Pennsylvania pipeline rupture triggered by storm, threatens local drinking water
Flooding caused a Sunoco Logistics gasoline pipeline to rupture, spilling an estimated 54,600 gallons into a creek
WILLIAMSPORT, Pa.—Emergency crews were monitoring a pipeline that ruptured during a freak storm in Pennsylvania, anxiously waiting to see if nearly 55,000 gallons of gasoline would reach drinking water supplies serving thousands of residents.
The storm early Friday dumped up to 7 inches of rain on western and central Pennsylvania, triggering mudslides, turning roads into rivers and sweeping away at least two homes. Hundreds more were damaged in Centre County, home to Penn State’s main campus. One man was killed when a tree crashed into his home.
Another quarter-inch of rain had fallen by Friday night.
The flooding caused a Sunoco Logistics gasoline pipeline to rupture, spilling an estimated 54,600 gallons into a tributary of the Loyalsock Creek and threatening the local water supply.
Sunoco Logistics said crews were using skimmers to remove gasoline from impacted waterways and erecting containment booms downstream.
The state Department of Environmental Protection said Friday night the pipeline area was difficult for staff and equipment to reach and it was working with transportation officials to safely access it. The DEP said it would wait until the water receded to locate where the break took place, but that might not happen until sometime Saturday.
Pennsylvania American Water late Friday shut down its treatment plant along the Susquehanna River in Milton, downstream of the spill, as a precaution. It said the DEP had warned that a gasoline plume was nearing the vicinity.
The company said it expects to have adequate water supplies by redirecting water from another treatment plant and using water it has stored. Customers have been asked to conserve water.
Two other water systems, serving customers in Sunbury and Shamokin Dam, also are potentially impacted by the spill, according to the state environmental officials.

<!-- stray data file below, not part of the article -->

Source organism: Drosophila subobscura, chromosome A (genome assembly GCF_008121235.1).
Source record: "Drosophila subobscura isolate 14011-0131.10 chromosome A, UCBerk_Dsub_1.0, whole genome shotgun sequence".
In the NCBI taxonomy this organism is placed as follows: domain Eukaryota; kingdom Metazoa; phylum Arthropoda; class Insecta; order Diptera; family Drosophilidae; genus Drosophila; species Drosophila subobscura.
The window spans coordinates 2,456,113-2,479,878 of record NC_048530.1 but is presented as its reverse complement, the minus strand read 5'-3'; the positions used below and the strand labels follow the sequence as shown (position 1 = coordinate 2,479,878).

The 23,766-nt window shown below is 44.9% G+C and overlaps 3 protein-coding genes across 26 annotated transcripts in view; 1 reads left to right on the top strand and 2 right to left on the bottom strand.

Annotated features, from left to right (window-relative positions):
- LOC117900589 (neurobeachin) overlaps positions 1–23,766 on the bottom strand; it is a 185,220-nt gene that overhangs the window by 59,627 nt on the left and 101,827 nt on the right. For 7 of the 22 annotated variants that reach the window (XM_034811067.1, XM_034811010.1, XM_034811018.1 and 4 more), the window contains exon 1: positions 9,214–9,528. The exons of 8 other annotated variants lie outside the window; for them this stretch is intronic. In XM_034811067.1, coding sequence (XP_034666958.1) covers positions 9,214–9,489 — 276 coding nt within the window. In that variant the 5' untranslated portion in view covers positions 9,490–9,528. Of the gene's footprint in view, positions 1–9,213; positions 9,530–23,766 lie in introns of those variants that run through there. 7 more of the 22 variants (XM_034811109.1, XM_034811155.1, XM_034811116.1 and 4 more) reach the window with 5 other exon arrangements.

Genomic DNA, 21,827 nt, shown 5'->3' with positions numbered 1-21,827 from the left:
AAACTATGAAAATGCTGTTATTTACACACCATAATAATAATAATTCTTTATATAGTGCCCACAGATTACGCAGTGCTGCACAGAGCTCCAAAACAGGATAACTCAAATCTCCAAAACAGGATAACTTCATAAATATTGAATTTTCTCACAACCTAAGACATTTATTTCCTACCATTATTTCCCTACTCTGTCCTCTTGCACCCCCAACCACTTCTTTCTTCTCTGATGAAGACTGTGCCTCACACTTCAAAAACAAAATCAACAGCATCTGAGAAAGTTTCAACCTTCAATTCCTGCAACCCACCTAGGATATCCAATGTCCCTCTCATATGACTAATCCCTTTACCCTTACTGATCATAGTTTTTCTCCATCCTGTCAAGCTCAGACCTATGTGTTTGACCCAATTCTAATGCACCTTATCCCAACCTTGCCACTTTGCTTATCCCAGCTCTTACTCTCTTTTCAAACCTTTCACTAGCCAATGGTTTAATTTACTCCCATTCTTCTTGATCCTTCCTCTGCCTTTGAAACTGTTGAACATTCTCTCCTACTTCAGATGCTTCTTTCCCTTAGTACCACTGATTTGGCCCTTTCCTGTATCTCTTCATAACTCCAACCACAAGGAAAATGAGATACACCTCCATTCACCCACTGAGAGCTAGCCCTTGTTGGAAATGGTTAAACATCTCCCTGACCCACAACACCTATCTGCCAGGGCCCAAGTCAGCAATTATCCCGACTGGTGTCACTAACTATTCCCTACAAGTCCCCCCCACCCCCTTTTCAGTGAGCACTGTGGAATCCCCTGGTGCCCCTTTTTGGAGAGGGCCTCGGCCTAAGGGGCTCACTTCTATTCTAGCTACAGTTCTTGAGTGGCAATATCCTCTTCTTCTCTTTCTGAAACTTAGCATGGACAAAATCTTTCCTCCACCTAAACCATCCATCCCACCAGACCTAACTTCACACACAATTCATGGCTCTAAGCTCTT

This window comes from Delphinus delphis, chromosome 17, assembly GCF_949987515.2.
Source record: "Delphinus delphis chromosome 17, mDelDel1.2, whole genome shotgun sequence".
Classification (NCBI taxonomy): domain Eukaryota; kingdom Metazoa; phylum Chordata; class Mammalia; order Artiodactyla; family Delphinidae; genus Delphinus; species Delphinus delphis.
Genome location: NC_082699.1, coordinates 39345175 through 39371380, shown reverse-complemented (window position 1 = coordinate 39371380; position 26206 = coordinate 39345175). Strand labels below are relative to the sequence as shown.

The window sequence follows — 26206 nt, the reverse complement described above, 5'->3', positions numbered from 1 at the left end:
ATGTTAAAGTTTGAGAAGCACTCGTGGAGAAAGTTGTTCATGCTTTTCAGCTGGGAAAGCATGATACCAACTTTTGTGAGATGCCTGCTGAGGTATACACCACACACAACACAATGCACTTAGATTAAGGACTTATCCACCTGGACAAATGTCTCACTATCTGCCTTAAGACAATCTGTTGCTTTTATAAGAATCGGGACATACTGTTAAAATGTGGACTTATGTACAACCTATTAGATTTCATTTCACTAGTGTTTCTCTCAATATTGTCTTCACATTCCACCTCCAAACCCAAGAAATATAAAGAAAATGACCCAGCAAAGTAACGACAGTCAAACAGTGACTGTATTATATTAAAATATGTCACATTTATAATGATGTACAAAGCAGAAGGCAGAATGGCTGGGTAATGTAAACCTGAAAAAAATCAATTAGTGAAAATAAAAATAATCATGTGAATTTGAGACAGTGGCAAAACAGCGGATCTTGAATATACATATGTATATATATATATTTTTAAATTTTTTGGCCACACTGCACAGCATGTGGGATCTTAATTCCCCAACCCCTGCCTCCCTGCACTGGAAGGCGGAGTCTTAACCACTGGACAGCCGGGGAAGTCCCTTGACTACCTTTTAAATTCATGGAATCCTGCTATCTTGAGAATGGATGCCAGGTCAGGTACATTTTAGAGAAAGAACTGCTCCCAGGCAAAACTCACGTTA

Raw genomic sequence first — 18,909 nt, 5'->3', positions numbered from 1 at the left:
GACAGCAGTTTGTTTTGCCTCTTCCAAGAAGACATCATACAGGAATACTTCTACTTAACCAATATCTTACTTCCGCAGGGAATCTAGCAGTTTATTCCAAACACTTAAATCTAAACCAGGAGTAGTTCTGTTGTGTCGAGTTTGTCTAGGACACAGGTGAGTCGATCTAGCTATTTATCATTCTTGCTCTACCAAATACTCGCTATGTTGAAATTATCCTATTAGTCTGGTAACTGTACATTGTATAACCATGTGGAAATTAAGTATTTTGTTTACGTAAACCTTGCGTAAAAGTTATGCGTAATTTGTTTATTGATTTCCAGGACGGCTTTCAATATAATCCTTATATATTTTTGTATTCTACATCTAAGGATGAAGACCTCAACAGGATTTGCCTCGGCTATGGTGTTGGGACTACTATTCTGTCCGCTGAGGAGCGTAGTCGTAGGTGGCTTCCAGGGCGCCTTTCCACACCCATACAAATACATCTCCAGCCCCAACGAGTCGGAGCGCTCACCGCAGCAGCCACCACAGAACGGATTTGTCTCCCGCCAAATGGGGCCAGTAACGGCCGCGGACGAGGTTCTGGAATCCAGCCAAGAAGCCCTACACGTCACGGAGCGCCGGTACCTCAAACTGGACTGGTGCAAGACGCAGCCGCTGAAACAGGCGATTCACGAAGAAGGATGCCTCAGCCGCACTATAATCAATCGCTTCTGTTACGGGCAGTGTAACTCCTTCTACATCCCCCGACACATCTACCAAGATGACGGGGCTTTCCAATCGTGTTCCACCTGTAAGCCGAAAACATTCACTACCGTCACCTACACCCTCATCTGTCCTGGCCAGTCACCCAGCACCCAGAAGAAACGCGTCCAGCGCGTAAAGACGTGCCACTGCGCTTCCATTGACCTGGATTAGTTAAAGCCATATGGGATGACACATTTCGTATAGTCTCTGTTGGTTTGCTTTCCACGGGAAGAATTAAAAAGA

Gov. Tom Wolf ordered the state’s National Guard to help in the recovery efforts after the storm left a trail of destruction stretching 150 miles. The toll included downed power lines, destroyed vehicles and damaged railroad beds.
The (Lock Haven) Express reported a popular retired teacher was killed Thursday night in Clinton County when a tree crashed into his home. The man had been on the second floor and was tossed from his home by the impact, landing on his back in the driveway.
Winds there reached up to 100 mph, said National Weather Service meteorologist Craig Evanego.
About 100 residents were forced from their homes in the Bald Eagle Valley, including about three dozen residents of a personal care home, Centre County Commissioner Steven Dershem said.
In hard-hit Lycoming County, emergency crews used boats to help residents from their homes and survey the damage to roads and bridges.
Firefighters banged on doors in Old Lycoming Township near Williamsport, evacuating residents in the middle of the night.
“We thought nothing was going to happen, then all of a sudden, a few minutes later, the whole road was covered in water,” resident Brent Getger told WNEP-TV.
The storm took most residents by surprise.
Mark Collister was trapped in his Old Lycoming Township mobile home Thursday night when a stream spilled chocolate-colored water from its banks and blocked the road.
“We knew we were going to get the rainstorm, but not as quick as it was,” he said.
Jim Heverly, who lives less than 50 feet from Lycoming Creek and was forced to evacuate, called it the worst flood to hit his neighbourhood in more than a decade.
At least one bridge across the Loyalsock Creek in Montoursville was wiped out, according to Ruth Miller, spokeswoman for the Pennsylvania Emergency Management Agency.
Trimble reported from Philadelphia. Associated Press writer Michael Rubinkam in northeastern Pennsylvania contributed to this report.